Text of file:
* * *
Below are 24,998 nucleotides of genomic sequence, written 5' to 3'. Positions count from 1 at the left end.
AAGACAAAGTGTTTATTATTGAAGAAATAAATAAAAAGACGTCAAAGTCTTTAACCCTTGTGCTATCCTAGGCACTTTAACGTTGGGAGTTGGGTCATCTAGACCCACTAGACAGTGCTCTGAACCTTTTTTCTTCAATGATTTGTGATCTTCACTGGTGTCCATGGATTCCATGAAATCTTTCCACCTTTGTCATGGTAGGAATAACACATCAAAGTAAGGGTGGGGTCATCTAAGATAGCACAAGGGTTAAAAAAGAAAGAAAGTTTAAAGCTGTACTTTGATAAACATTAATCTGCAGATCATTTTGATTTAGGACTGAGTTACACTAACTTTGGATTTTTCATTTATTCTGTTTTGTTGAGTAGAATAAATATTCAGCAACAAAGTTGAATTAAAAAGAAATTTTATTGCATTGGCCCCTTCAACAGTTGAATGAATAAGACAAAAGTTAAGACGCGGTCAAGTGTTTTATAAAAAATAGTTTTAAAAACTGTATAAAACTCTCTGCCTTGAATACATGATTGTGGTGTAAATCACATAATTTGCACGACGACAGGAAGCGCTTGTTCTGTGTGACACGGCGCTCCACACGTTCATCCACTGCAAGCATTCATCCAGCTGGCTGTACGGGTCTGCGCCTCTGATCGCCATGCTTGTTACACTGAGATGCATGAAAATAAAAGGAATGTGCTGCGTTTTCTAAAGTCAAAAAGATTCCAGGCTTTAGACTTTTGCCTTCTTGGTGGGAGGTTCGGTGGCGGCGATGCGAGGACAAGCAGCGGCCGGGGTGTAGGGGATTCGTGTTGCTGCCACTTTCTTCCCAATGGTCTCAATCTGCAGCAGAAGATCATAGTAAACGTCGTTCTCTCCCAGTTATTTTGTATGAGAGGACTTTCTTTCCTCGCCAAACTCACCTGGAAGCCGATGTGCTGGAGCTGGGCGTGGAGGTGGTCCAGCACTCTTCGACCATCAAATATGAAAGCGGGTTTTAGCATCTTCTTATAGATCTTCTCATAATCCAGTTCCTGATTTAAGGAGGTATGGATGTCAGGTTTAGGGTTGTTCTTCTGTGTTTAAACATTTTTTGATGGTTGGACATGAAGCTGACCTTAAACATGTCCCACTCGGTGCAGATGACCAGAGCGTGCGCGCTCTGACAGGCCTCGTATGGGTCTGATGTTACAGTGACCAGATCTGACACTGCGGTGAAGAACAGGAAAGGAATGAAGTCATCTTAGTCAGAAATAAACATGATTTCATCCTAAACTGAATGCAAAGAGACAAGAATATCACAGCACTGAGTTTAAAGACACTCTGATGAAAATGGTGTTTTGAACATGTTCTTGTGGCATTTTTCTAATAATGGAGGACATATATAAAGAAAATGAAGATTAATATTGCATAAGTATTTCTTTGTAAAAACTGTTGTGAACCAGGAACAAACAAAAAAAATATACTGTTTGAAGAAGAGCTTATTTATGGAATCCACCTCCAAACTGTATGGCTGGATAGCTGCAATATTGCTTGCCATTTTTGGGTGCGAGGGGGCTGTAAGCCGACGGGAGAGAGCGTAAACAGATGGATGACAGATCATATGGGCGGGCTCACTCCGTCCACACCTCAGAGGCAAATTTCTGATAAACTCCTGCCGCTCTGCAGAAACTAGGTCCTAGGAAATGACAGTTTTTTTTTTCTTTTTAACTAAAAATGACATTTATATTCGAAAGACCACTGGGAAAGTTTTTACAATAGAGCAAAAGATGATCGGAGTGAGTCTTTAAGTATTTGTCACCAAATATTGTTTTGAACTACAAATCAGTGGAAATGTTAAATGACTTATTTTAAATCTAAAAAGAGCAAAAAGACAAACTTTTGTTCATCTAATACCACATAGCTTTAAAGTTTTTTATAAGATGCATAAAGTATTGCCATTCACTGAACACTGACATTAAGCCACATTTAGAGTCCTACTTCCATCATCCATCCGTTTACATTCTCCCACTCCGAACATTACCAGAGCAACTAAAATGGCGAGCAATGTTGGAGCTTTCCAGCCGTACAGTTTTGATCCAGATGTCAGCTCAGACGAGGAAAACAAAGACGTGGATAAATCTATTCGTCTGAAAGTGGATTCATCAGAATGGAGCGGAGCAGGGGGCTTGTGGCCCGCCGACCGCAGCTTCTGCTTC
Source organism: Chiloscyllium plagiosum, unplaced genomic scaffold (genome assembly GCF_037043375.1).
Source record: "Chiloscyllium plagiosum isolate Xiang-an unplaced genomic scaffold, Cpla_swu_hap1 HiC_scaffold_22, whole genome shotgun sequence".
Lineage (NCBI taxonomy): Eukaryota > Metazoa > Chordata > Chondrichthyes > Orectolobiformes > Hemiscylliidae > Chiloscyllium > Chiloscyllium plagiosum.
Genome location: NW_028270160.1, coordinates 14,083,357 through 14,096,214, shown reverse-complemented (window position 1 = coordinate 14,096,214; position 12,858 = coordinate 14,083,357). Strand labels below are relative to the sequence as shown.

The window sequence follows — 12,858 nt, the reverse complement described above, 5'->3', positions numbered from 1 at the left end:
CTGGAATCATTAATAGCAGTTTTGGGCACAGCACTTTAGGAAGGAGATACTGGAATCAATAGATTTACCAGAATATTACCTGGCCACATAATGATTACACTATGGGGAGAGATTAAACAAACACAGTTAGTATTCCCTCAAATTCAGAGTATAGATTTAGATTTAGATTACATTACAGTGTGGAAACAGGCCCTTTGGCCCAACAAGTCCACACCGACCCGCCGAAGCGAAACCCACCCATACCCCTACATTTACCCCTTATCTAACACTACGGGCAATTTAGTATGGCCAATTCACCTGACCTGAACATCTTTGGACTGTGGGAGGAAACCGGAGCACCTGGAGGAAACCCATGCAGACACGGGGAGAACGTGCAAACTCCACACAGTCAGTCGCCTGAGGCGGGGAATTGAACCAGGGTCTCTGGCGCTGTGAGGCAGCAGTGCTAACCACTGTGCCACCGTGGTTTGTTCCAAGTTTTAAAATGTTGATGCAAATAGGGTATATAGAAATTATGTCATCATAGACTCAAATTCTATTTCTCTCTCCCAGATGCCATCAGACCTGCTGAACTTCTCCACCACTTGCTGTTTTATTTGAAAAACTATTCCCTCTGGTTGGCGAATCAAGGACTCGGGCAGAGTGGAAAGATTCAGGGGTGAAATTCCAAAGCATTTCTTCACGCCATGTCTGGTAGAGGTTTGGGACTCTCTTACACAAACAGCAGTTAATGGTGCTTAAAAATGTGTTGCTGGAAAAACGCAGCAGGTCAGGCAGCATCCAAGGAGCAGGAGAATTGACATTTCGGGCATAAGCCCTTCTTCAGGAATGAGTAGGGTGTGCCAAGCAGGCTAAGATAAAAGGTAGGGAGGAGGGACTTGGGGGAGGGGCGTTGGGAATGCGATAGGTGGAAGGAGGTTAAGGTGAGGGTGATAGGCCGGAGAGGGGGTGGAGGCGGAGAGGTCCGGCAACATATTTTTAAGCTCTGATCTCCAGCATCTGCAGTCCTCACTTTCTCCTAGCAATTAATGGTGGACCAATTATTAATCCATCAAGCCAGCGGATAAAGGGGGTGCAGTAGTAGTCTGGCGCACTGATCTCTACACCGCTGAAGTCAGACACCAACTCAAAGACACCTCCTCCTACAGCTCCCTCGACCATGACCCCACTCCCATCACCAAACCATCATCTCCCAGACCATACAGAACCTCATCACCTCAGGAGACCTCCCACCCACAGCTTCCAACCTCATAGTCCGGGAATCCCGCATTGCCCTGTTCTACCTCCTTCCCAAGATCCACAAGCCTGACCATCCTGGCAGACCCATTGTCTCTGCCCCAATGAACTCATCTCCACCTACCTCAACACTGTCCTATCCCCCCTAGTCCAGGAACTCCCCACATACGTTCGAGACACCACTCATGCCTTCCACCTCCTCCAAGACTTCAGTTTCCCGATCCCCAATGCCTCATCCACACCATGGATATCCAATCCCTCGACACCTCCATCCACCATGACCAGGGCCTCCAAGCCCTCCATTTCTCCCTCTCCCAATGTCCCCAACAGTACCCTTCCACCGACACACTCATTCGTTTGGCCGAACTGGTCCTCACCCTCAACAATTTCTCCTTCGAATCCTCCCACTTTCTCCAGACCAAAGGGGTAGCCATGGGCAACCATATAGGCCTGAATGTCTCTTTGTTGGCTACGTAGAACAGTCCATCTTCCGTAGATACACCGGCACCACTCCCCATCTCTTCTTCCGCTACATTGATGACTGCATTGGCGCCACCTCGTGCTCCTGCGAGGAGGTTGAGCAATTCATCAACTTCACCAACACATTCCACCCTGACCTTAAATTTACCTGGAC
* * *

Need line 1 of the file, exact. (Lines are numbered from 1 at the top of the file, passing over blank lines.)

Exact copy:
Below are 24,998 nucleotides of genomic sequence, written 5' to 3'. Positions count from 1 at the left end.